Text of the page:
Posted in Blog Tour, Book Review, Family Drama, Historical Fiction, Historical Romance, Medical Romance

The Heart of Doctor Steele Colette Dixon 5*#Review @CDixonBooks @crimsonfoxpub @rararesources #histfic #HistoricalRomance #MedicalRomance #BlogTour #BookReview #TheHeartofDoctorSteele

Are the rumors about him true? She intends to find out. 

The mysterious Dr. Steele has taken up residence next door, and scandalous rumors about him are spreading through Margaret Landeau’s small Massachusetts town. Rumors of women he’s ill-used and exploited for his experimental surgeries. Never one to believe gossip, Margaret arms herself with a basket of baked goods and ventures to discover the truth from the man himself.

John Steele has lost everything. His parents, his aunt, too many women he intended to save, and his good name. All he has left is his aunt’s home in a far-flung village and a library he’s stocked with whiskey. He has nothing to offer anyone. Especially not the bold woman next door whose passion for healing reminds him of the man he once was.

But when a dangerously ill girl arrives on his doorstep, pleading for help, Margaret is thrust into his world. She will learn who the real Dr. John Steele truly is, and soon, not even his dark past can stop her from fighting for the brilliant doctor she now loves. But he must deny his crushing desire for her—loving a man like him can only cast a shadow over her own bright future.

Amazon UK

I received a copy of this book from the author in return for an honest review.

My Thoughts…

This is such an absorbing story full of historical medical details, the emergence of female emancipation and a misunderstood and scandalous hero. This story explores society’s prejudices against the pioneers of medicine who dared to try something different to help their patients.

John Steele flees to his deceased aunt’s house amid a scandal that threatens to ruin his medical career and has devastated him emotionally. He is the subject of gossip, but Margaret likes to make her own decisions and what she finds is a complex, driven man whose motives are predominately good.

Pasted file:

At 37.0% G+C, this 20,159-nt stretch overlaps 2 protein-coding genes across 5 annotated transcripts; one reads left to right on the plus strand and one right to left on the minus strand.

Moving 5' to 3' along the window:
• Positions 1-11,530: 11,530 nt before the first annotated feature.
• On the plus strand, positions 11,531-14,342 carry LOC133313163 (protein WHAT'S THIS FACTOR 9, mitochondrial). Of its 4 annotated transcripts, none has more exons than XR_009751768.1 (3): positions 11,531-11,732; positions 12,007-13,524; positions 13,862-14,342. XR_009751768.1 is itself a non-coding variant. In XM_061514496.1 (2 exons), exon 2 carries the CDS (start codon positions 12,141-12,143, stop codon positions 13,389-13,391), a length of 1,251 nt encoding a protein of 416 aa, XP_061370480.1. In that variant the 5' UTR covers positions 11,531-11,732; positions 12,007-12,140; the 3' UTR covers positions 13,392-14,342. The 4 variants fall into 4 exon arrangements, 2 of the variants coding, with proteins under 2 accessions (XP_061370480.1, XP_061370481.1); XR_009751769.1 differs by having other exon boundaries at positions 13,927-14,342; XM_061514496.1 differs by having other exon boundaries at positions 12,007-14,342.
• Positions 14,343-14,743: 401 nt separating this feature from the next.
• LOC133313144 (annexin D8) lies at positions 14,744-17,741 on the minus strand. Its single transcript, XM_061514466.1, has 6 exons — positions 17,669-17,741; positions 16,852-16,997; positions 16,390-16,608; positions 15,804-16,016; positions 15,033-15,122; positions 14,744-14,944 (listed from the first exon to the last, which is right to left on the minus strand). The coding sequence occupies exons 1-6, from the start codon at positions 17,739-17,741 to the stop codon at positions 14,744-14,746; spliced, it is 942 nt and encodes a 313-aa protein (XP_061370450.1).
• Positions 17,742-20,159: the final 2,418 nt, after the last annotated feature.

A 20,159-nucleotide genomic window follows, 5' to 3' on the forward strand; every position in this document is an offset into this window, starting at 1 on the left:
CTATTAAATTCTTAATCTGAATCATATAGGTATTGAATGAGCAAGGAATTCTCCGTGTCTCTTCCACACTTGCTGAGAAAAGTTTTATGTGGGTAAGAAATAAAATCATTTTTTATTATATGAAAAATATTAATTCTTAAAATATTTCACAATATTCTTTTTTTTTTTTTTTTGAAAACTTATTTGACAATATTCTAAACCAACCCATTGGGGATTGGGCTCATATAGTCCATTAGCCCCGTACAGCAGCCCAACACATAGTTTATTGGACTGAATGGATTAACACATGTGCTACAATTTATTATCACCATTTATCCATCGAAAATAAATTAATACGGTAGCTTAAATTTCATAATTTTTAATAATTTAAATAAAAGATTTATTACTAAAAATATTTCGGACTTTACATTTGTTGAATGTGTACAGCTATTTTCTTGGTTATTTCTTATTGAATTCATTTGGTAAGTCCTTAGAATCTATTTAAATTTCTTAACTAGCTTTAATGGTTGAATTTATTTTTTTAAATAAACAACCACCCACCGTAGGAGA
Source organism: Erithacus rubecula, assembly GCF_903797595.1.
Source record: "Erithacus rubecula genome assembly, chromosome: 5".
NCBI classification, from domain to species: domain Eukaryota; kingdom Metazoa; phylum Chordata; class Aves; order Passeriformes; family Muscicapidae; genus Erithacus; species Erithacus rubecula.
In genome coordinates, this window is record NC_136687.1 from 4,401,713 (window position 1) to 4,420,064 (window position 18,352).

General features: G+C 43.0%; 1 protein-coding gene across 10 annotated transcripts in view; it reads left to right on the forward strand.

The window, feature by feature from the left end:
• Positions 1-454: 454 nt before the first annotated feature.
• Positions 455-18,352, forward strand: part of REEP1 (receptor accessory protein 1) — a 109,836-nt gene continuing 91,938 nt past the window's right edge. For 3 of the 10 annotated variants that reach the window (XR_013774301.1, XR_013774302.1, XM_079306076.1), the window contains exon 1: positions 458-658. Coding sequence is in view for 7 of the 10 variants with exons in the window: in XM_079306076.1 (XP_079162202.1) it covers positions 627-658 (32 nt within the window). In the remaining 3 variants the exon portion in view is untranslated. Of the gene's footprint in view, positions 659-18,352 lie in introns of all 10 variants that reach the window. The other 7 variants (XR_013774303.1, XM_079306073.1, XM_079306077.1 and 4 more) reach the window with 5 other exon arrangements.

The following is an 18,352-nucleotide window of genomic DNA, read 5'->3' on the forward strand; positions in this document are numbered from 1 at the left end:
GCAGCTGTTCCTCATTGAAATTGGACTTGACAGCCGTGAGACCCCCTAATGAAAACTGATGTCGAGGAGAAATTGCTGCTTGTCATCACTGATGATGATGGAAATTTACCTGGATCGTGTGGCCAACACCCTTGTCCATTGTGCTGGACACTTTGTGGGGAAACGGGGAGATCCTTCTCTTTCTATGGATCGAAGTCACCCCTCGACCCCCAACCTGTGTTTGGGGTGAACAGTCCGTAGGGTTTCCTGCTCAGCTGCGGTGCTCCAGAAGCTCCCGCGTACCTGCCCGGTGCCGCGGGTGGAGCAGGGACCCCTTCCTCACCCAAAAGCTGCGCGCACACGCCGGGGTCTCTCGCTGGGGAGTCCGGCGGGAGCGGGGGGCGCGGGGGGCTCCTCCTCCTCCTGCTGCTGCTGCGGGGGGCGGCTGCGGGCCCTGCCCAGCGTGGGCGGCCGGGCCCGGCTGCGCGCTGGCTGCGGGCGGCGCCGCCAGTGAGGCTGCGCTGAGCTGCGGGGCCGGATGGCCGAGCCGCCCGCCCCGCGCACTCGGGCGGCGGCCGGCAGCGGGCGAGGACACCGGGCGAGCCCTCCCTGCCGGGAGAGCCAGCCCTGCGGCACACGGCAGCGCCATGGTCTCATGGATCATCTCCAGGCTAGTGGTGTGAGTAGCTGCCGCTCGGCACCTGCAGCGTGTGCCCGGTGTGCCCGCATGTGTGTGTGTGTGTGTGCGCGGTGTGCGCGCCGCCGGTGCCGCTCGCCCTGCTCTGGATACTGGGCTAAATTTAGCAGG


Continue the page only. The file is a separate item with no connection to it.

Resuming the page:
The chemistry between them is sizzling even though Margaret is naive and John anxious for her reputation. The romance is full of conflicts, both external and internal, but worth the angst.

The characters are believably flawed and easy to empathise, the historical and medical detail is fascinating, and the plot is original and riveting.

Colette Dixon

Colette Dixon writes steamy stories with heart and humor about slightly tortured people who learn how love can heal. For more years than she cares to admit, she worked in a hospital while dreaming up love story plots. A farm girl who landed in Chicago, she loves to eat (food made by others), drink tea, and sun herself at every chance she can get to survive the Midwest winter.

Twitter Instagram Facebook

Posted in Blog Blitz, Book Review, Giveaway, Historical Fiction, Historical Romance

The Maiden and the Mercenary Nicola Locke 4*#Review @NicoleLockeNews @MillsandBoonHistorical @HarlequinBooks @rararesources #harlequinhistorical #BlogBlitz #BookReview #MillsandBoonHistorical #HistoricalRomance #LoversandLegends #MondayBlogs #Giveaway

Amazon UK Amazon